PrisonTowers.jpgMore than 2,000 inmates rioted at the Reeves County Detention Center in Pecos, Texas on Saturday, the second disturbance at the prison facility in the less than two months, reports CNN. Rioting inmates were brought under control late Sunday, authorities said.

The privately-run federal prison about 430 miles west of Dallas holds more than 2,400 inmates. The GEO Group, based in Boca Raton, Fla., has run the prison through contracts with Reeves County and the Federal Bureau of Prisons since 2003. The prison holds more than 2,400 inmates.

Officials told CNN that they do not know what prompted the riots. In December, rioting inmates took two workers hostage and set fire to the recreation area at the prison. Among the prisoners demands were for better medical treatment and more humane conditions.

The riots have also shed a new light on the continued problems with private prisons. Private prisons have always had a troubled history and high rates of prisoner maltreatment. For years, the GEO Group (formerly Wackenhut Corrections Corp.) has been at the center of scandal in its private prisons and detention centers in places such as Louisiana, Pennsylvania, Idaho, and Texas. Charged with squalid conditions, prison abuse, ill treatment of prisoners and even prisoner deaths, the corporation has faced several lawsuits by prisoner family members who say the facility did not provide adequate medical care or proper supervision for inmates.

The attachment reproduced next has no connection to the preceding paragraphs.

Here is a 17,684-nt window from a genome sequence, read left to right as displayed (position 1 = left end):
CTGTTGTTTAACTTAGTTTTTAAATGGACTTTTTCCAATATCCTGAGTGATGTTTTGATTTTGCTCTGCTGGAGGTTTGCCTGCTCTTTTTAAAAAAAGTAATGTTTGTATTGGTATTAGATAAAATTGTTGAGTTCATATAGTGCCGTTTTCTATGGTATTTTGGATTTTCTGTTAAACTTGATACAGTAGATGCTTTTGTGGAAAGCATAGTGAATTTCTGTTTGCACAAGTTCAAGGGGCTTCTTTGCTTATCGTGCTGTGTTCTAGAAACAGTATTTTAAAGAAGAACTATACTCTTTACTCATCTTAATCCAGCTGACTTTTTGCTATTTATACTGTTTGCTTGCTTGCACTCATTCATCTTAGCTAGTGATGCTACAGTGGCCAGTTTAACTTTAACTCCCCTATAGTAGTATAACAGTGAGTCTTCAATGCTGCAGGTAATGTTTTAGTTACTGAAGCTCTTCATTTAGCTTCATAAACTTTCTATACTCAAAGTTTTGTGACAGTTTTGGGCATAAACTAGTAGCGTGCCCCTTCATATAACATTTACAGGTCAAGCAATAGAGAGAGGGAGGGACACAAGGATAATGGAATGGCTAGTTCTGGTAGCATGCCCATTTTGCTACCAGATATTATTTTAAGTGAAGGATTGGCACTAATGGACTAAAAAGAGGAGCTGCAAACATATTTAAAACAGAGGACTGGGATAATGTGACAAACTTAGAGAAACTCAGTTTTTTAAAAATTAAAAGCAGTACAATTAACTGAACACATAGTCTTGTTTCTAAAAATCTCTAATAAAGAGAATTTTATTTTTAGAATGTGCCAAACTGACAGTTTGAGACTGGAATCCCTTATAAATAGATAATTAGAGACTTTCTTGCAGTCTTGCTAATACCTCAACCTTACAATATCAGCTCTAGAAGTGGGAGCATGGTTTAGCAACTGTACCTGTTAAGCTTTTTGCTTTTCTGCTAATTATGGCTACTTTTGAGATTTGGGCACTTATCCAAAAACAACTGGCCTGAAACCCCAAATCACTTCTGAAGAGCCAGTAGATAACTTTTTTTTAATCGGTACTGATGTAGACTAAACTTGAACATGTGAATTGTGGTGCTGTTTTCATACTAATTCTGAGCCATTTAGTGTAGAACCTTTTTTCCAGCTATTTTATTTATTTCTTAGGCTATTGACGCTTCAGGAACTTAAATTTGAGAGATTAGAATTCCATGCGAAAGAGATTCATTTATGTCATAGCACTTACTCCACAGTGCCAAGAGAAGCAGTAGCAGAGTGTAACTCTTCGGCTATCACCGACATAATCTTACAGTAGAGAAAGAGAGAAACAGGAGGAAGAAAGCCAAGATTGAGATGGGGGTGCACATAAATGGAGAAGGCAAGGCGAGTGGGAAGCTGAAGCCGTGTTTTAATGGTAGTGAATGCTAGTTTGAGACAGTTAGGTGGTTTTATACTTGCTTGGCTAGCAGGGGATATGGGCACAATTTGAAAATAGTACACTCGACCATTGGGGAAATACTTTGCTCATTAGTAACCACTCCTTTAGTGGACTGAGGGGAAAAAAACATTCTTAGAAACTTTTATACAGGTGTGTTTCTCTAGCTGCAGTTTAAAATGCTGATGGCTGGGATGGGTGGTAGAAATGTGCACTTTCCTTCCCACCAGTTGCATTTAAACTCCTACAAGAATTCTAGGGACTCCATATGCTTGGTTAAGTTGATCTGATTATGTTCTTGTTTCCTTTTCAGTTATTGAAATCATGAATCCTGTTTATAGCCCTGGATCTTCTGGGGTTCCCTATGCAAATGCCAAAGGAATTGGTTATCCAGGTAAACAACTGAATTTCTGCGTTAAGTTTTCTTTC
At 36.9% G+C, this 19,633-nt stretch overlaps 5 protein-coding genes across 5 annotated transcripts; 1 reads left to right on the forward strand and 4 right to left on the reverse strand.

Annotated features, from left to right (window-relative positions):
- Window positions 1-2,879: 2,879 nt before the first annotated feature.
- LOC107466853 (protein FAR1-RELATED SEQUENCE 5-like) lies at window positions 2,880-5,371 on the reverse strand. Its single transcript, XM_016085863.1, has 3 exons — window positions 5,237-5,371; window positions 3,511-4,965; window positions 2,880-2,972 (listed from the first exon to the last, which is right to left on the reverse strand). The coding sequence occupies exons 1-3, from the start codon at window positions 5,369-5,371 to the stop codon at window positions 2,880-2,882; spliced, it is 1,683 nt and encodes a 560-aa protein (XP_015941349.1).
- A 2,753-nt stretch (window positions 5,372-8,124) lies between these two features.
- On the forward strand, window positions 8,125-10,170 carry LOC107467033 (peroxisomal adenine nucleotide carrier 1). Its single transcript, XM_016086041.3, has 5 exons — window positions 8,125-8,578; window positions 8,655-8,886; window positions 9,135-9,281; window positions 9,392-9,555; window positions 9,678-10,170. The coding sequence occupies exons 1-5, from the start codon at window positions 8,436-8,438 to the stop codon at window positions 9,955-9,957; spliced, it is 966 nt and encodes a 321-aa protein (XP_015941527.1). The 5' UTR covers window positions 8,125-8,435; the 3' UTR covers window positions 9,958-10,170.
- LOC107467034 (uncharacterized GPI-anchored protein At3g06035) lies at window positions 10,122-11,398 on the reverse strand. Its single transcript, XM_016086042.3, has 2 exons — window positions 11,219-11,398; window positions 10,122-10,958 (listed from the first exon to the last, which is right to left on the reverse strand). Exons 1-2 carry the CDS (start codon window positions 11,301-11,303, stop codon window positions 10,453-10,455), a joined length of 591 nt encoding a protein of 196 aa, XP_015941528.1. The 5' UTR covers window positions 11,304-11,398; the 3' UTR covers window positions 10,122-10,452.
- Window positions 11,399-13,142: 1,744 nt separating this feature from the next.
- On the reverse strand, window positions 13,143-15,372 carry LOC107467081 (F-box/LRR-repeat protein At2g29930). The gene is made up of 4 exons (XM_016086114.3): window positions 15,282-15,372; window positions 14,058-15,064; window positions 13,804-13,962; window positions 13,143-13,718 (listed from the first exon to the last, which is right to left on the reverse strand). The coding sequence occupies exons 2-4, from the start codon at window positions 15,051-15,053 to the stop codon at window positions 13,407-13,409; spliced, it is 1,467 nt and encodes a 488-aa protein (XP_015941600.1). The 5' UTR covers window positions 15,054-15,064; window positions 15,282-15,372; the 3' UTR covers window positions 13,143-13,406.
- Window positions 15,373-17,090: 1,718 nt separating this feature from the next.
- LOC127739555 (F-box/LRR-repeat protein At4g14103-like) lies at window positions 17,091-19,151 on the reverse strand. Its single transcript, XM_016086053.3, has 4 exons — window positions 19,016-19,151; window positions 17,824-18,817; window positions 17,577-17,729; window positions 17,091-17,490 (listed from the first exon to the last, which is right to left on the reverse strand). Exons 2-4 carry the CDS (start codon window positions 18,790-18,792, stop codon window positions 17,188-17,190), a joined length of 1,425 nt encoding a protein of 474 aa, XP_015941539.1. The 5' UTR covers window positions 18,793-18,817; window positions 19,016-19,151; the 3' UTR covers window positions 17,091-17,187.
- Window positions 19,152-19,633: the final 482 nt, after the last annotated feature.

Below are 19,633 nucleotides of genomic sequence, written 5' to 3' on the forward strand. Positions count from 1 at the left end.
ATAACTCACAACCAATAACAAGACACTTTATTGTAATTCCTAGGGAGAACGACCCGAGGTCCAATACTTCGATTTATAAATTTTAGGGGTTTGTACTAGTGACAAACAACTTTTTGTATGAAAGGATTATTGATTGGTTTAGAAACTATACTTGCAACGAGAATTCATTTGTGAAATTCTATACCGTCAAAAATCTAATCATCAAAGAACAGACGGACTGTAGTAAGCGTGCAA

As the DailyKos reports:
[The GEO Group] operates prisons around the country and is frequently in the news for its abuse of prisoners in its care resulting in many preventable deaths. At least eight people died at the Geo Group-operated George W. Hill Correctional Facility in Pennsylvania, the state's only privately run jail. Several of those deaths resulted in lawsuits by family members who say the facility did not provide adequate medical care or proper supervision for inmates.

GEO, based in Florida, also has been under fire in Texas, where it operates more than a dozen correctional facilities. Last fall, the Texas Youth Commission abruptly canceled its $8 million contract with GEO after investigators found unsanitary living conditions at its juvenile facility. Several of the teens said they were sexually assaulted by a guard who was a convicted sex offender, according to lawsuits. GEO lost its contract at an adult facility in west Texas last year after an inspector reportedly characterized the prison as "the worst correctional facility I have ever visited." The inspection was sparked by an inmate's suicide.

Texas legislators have called for a review of all of GEO's contracts with state and local agencies.